March On

imagesA very sobering and at times a very modern read is G. R. Craig’s 1957 classic, Puritanism in the Period of the Great Persecution 1660-1688 that chronicles the suffering of the Anglican Puritan movement. From the return of the Stewart monarchy in 1660, Anglicans were persecuted by their fellow churchmen and citizens. Priests were removed from their churches and denied freedom to assemble for worship with their congregations. They were severely punished when driven by conscience to break the laws aimed at them. The courts were used as a tool to rob them of their assets and property. They were imprisoned, suffering physical and psychological abuse, denied access to education, sometimes killed, often transported to the new colonies in the Americas as slave labor and a living death. They became a political football as offers of amnesty by the Crown were given and snatched away. For thirty years, their faith was refined by suffering.

How they survived at all is compelling and has much to teach us today. Craig details how their daily attendance to God’s Word in their homes and while imprisoned, their hidden assemblies that gathered for prayer and mutual support sustained them. And he tells how in time they saw their sufferings and imprisonments as our heavenly Father’s instrument to bring them to a deeper union with their Savior, the Lord Jesus Christ. It was that the knowledge of their union in Christ that so strenthened and energized them. Our Lord’s final discourses in John’s Gospel (Chapters 14-16) and his final prayer (Chapter 17) became a favorite stop and resting place for many.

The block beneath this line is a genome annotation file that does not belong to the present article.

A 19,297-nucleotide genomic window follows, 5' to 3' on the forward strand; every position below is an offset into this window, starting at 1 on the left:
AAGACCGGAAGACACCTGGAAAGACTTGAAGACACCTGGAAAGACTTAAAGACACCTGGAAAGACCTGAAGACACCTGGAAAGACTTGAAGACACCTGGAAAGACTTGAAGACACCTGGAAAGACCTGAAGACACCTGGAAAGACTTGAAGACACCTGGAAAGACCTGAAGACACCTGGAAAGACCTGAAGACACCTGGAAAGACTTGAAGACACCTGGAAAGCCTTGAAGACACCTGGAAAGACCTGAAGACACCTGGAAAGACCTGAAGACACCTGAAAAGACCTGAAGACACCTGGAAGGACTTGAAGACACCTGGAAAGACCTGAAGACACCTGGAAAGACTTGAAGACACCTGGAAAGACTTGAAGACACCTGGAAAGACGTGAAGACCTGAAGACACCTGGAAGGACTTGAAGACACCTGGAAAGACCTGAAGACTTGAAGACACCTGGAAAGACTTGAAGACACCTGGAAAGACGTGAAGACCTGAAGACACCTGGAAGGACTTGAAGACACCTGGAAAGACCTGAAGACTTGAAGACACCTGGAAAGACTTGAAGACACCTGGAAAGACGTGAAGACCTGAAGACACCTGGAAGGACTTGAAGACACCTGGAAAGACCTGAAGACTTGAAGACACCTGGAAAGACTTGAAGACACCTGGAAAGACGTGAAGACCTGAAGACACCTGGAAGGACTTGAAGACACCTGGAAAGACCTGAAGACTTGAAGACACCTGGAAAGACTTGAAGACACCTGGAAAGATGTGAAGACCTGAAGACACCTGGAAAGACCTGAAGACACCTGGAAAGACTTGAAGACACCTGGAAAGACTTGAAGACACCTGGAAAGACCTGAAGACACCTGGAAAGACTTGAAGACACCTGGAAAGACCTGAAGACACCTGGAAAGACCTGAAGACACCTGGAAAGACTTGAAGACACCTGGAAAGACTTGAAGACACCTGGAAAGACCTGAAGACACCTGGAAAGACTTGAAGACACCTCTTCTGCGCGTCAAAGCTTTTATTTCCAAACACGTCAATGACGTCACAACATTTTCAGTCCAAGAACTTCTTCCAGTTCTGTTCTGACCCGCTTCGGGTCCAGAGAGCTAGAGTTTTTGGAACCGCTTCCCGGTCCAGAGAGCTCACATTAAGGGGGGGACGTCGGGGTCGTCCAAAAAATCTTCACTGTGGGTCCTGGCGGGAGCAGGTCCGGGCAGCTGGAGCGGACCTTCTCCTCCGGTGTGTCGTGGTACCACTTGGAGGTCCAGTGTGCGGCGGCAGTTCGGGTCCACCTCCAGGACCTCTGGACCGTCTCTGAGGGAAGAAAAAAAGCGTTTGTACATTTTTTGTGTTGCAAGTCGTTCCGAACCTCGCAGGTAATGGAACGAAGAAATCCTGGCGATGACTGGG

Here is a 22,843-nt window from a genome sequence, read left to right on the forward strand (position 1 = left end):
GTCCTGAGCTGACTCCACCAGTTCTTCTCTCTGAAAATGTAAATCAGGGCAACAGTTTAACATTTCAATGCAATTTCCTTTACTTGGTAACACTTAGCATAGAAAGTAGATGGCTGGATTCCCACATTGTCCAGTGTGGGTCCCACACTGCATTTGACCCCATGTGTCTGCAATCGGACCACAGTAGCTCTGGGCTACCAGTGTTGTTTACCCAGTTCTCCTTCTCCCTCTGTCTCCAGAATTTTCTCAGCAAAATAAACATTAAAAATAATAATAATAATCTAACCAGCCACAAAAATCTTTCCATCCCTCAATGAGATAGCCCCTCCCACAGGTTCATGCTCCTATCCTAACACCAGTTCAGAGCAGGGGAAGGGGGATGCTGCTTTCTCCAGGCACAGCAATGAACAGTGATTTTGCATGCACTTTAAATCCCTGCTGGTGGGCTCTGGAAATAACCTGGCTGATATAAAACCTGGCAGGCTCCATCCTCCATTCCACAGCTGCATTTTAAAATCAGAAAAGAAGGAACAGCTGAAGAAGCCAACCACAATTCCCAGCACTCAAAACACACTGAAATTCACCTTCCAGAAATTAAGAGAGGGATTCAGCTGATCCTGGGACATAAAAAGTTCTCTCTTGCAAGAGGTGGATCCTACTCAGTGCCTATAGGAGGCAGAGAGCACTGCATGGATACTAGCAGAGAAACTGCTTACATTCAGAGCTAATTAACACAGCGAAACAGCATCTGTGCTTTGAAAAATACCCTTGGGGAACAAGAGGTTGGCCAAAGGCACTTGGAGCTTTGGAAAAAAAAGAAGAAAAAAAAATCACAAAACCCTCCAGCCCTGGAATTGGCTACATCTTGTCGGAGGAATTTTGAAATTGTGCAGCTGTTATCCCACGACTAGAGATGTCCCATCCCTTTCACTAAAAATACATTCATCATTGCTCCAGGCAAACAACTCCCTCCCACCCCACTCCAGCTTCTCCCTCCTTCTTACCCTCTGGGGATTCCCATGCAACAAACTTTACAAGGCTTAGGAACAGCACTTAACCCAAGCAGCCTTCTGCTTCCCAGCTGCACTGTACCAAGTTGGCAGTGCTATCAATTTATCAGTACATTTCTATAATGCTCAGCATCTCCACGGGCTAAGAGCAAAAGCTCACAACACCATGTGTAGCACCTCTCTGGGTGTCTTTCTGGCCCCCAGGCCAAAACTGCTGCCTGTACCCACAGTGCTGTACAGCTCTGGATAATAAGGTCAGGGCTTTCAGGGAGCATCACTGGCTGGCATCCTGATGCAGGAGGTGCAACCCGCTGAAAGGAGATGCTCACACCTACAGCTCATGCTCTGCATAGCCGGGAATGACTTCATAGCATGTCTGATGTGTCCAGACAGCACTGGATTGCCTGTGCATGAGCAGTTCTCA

Which brings me to ponder how it is a wonderful thing that it should be possible to remain untroubled in heart when everything is, to all appearances, going very wrong. And yet this what our gracious Savior calls his disciples to do (John 14.1).

“Let not your hearts be troubled.” Simply do not let it happen. How is this possible? It is possible only through our glorious Savior. He had overcome the world (John 16.33). Now, despite the great difficulty, he calls on us to do what he has already accomplished for us and in us.

If we do not do this, we are simply wasting time and energy. But if we trust him to do it for us and in us, we will succeed. Therefore, simply do not let your heart be troubled.It may sound naive in the extreme, but it precisely what our Anglican forebears reach out to us to do, just as the following hymn exhorts us. March on, my soul, with strength.

March forward, void of fear;
Who has led will lead,
Through each succeeding year;
And as you journey on your way,
his hand shall hold you day by day.

March on, my soul, with strength,
In ease you dare not dwell;
Your Master calls you forth;
Then up, and serve him well!
Take up your cross, take up your sword,
And fight the battles of your Lord!

March on, my soul, with strength,
With strength, but not your own;
The conquest you shall gain,
Through Christ your Lord alone;
His grace shall power your feeble arm,
His love preserve you safe from harm.

March on, my soul, with strength,
From strength to strength march on;
Warfare shall end at length,
All foes be overthrown.
And then, my soul, if faithful now,
The crown of life awaits your brow.
– William Wright

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